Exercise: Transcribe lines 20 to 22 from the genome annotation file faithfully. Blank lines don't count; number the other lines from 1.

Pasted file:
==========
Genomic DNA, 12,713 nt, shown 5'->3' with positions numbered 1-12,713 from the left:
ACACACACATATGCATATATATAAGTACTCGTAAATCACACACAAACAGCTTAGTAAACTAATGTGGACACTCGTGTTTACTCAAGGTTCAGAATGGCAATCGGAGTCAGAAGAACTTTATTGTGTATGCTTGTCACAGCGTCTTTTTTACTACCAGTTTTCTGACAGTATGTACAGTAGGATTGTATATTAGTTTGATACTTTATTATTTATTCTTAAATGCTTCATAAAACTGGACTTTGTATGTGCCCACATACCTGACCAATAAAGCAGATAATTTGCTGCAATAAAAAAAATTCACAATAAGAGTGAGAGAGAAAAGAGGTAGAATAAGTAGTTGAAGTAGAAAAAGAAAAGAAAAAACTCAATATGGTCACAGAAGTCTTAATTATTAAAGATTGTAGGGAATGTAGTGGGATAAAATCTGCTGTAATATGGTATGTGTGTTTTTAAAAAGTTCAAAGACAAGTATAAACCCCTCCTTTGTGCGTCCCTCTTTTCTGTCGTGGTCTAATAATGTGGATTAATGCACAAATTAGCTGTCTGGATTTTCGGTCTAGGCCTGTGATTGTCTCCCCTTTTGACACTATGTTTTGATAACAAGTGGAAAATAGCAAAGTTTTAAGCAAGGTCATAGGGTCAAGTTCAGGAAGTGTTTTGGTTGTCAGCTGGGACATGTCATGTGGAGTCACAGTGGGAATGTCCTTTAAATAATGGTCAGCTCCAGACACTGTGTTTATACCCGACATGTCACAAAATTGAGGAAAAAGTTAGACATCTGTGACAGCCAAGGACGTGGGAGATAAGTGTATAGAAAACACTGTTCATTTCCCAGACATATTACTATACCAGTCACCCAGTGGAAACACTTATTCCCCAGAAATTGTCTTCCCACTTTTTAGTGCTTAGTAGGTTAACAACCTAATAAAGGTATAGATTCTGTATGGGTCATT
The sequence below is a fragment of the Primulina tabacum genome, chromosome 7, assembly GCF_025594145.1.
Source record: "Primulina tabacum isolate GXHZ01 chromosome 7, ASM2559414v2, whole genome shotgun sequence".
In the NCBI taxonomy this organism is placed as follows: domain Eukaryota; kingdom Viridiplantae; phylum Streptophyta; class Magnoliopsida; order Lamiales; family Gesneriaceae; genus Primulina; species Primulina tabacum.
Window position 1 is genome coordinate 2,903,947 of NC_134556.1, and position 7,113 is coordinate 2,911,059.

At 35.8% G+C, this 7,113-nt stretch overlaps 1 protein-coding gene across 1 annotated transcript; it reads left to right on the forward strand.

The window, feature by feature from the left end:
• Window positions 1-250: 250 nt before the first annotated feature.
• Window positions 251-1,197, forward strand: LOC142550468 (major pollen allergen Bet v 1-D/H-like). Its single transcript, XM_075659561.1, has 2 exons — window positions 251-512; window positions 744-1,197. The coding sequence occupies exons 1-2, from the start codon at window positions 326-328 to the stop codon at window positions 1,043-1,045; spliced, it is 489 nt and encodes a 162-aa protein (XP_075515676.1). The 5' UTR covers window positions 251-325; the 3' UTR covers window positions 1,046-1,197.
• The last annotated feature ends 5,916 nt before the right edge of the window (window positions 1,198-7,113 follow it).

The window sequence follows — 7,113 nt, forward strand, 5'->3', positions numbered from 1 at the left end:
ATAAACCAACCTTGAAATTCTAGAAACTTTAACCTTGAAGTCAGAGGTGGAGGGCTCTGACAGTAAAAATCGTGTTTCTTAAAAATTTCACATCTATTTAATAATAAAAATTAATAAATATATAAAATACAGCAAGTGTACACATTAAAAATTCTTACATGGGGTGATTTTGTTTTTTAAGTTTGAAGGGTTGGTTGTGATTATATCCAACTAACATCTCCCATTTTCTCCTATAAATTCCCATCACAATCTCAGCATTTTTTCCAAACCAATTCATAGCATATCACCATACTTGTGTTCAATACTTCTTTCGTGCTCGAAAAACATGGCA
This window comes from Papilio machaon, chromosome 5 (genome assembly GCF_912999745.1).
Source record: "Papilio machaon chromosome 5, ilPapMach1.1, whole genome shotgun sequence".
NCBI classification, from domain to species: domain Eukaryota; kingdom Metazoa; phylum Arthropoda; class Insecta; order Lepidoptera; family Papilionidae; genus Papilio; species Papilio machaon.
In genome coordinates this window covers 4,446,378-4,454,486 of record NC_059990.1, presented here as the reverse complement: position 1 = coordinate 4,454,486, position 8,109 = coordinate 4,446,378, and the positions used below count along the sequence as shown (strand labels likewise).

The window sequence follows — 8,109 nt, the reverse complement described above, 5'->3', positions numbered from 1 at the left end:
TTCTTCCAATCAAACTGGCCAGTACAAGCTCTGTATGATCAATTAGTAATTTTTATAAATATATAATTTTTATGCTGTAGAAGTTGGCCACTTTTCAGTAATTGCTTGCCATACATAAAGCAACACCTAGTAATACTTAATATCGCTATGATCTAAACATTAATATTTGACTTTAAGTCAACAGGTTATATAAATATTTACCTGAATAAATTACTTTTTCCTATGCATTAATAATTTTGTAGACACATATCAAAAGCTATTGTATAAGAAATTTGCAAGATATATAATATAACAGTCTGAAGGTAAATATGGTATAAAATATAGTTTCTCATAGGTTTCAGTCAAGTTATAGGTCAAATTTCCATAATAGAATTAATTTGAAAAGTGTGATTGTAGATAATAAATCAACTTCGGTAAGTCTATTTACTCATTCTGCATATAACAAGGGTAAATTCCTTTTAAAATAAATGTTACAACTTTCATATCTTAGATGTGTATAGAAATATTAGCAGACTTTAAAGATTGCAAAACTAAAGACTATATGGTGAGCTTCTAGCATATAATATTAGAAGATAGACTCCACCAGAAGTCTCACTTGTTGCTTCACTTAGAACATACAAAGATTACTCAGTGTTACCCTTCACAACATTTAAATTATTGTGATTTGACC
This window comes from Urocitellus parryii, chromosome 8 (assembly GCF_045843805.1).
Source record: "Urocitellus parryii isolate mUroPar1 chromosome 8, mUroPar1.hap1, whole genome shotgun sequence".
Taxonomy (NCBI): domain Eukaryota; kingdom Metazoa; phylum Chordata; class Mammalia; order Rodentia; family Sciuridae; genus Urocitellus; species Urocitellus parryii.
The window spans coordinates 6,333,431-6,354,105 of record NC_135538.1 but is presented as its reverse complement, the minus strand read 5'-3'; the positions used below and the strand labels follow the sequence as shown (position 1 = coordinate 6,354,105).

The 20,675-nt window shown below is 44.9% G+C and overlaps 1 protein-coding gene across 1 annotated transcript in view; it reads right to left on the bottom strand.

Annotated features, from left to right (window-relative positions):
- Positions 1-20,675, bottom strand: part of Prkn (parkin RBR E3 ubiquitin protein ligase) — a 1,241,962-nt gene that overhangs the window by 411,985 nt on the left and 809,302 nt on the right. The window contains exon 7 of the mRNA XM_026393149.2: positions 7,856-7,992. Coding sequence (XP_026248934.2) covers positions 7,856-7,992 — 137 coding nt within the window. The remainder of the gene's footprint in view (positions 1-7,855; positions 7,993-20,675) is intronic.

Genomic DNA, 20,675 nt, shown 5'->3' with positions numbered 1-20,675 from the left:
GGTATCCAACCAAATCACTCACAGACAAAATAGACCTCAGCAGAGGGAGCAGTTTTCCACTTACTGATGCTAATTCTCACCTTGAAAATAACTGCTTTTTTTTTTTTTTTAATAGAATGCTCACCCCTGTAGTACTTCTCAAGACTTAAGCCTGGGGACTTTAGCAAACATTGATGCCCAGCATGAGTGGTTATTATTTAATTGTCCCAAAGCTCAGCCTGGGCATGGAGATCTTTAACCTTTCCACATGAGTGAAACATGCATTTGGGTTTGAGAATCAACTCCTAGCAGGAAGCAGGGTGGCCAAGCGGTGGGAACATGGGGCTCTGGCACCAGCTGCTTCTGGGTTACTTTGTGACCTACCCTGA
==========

This window comes from Urocitellus parryii, chromosome 8 (assembly GCF_045843805.1).
Source record: "Urocitellus parryii isolate mUroPar1 chromosome 8, mUroPar1.hap1, whole genome shotgun sequence".
Taxonomy (NCBI): domain Eukaryota; kingdom Metazoa; phylum Chordata; class Mammalia; order Rodentia; family Sciuridae; genus Urocitellus; species Urocitellus parryii.